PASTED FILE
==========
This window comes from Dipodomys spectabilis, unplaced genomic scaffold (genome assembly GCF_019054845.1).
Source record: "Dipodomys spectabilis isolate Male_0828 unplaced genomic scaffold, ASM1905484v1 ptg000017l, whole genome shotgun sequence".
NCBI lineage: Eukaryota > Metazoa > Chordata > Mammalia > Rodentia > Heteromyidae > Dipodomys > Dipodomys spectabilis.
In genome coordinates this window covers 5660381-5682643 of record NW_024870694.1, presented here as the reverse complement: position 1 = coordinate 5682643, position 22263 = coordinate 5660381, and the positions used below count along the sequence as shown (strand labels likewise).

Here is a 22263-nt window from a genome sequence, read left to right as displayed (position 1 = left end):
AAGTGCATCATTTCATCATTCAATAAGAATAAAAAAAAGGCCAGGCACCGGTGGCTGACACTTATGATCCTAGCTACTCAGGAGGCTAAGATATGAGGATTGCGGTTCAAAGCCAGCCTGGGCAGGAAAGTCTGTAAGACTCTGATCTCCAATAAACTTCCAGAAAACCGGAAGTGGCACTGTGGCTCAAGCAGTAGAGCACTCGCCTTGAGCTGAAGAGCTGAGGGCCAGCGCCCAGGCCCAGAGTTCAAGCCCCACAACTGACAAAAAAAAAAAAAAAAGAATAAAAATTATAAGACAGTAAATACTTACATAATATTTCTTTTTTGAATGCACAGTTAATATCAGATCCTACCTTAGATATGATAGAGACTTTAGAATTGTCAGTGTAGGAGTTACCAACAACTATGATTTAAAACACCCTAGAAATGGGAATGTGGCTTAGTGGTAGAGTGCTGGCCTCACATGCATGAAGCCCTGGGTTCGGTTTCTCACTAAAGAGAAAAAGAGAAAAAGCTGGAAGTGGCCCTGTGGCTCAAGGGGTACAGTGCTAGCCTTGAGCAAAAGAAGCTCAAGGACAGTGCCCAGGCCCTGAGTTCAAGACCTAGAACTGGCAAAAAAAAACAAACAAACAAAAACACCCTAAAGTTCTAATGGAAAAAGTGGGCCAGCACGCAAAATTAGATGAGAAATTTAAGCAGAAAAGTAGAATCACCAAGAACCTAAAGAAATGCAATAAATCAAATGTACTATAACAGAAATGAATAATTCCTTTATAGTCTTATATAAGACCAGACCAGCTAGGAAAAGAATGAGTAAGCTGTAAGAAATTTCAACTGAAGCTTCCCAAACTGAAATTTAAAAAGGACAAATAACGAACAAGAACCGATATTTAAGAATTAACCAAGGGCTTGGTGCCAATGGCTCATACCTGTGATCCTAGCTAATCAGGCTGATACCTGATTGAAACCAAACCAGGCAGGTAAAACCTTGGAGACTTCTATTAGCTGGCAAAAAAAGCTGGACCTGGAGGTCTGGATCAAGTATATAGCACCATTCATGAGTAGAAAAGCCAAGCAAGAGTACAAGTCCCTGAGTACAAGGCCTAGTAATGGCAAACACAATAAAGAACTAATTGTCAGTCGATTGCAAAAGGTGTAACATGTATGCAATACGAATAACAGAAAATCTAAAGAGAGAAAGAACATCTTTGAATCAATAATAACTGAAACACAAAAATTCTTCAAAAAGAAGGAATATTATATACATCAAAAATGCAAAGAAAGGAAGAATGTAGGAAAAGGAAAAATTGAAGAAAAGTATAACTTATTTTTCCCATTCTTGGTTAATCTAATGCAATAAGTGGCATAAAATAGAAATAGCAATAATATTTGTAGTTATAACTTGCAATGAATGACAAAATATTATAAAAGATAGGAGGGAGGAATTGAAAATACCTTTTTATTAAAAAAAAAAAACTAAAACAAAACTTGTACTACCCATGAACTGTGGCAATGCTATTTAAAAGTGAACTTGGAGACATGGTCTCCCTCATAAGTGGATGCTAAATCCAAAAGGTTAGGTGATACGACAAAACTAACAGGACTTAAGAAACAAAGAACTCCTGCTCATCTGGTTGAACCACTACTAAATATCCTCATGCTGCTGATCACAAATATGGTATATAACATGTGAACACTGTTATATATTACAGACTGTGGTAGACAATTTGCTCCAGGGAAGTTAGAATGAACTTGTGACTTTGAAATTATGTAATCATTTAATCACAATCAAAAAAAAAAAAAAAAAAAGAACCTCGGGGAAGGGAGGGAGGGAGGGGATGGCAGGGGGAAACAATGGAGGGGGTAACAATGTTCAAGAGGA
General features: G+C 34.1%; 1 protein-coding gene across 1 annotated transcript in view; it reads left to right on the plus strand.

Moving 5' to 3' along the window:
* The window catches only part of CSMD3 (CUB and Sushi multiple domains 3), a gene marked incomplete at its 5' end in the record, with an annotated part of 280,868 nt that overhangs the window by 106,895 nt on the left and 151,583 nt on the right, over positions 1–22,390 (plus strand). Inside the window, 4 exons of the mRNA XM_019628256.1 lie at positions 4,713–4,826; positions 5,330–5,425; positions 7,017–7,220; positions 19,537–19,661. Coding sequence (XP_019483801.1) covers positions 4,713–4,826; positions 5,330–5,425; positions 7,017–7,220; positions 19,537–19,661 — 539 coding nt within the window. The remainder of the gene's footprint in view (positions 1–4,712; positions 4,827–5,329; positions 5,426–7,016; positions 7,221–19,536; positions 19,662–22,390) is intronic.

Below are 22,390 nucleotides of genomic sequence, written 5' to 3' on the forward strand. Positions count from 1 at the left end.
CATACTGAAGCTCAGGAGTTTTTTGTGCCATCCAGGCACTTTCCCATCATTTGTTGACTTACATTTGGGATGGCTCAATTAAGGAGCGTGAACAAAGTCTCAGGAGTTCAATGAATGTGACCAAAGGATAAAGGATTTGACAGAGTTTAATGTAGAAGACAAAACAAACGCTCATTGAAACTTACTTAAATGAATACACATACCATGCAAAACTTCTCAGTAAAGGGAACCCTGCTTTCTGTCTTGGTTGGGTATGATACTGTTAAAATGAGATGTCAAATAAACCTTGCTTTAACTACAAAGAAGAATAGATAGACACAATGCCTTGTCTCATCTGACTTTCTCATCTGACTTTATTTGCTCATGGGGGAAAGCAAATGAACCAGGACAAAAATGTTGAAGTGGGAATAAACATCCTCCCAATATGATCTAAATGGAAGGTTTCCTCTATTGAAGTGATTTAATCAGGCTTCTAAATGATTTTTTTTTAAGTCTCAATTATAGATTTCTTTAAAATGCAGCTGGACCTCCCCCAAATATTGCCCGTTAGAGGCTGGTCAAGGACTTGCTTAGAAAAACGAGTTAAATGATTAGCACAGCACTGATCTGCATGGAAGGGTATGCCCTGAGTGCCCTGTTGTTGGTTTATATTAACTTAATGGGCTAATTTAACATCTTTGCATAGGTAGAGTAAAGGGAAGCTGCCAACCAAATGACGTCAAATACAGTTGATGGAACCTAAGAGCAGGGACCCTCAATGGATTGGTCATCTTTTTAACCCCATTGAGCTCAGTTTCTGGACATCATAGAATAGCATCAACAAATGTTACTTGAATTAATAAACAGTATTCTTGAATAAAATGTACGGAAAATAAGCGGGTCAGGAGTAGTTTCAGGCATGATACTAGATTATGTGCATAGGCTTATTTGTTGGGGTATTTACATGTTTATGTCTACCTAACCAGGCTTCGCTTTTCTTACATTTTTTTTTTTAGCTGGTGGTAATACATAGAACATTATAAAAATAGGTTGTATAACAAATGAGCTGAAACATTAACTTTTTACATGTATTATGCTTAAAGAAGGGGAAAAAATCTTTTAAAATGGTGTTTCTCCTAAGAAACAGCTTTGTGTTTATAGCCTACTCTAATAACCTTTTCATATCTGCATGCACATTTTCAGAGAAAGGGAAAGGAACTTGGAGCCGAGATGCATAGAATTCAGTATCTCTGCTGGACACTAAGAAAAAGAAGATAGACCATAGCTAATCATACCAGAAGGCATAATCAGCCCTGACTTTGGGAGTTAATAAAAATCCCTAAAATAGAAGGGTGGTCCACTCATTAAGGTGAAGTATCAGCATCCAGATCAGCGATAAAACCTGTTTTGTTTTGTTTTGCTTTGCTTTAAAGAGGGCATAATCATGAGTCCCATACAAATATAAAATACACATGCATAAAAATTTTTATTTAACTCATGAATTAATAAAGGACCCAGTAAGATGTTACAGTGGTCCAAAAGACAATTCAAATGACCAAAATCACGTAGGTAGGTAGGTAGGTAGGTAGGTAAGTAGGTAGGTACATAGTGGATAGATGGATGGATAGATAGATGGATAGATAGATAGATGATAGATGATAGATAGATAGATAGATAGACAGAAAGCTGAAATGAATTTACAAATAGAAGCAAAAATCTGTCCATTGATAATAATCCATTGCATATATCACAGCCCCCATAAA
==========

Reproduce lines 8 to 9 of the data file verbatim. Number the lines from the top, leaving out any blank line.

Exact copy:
Moving 5' to 3' along the window:
* The window catches only part of CSMD3 (CUB and Sushi multiple domains 3), a gene marked incomplete at its 5' end in the record, with an annotated part of 280,868 nt that overhangs the window by 106,895 nt on the left and 151,583 nt on the right, over positions 1–22,390 (plus strand). Inside the window, 4 exons of the mRNA XM_019628256.1 lie at positions 4,713–4,826; positions 5,330–5,425; positions 7,017–7,220; positions 19,537–19,661. Coding sequence (XP_019483801.1) covers positions 4,713–4,826; positions 5,330–5,425; positions 7,017–7,220; positions 19,537–19,661 — 539 coding nt within the window. The remainder of the gene's footprint in view (positions 1–4,712; positions 4,827–5,329; positions 5,426–7,016; positions 7,221–19,536; positions 19,662–22,390) is intronic.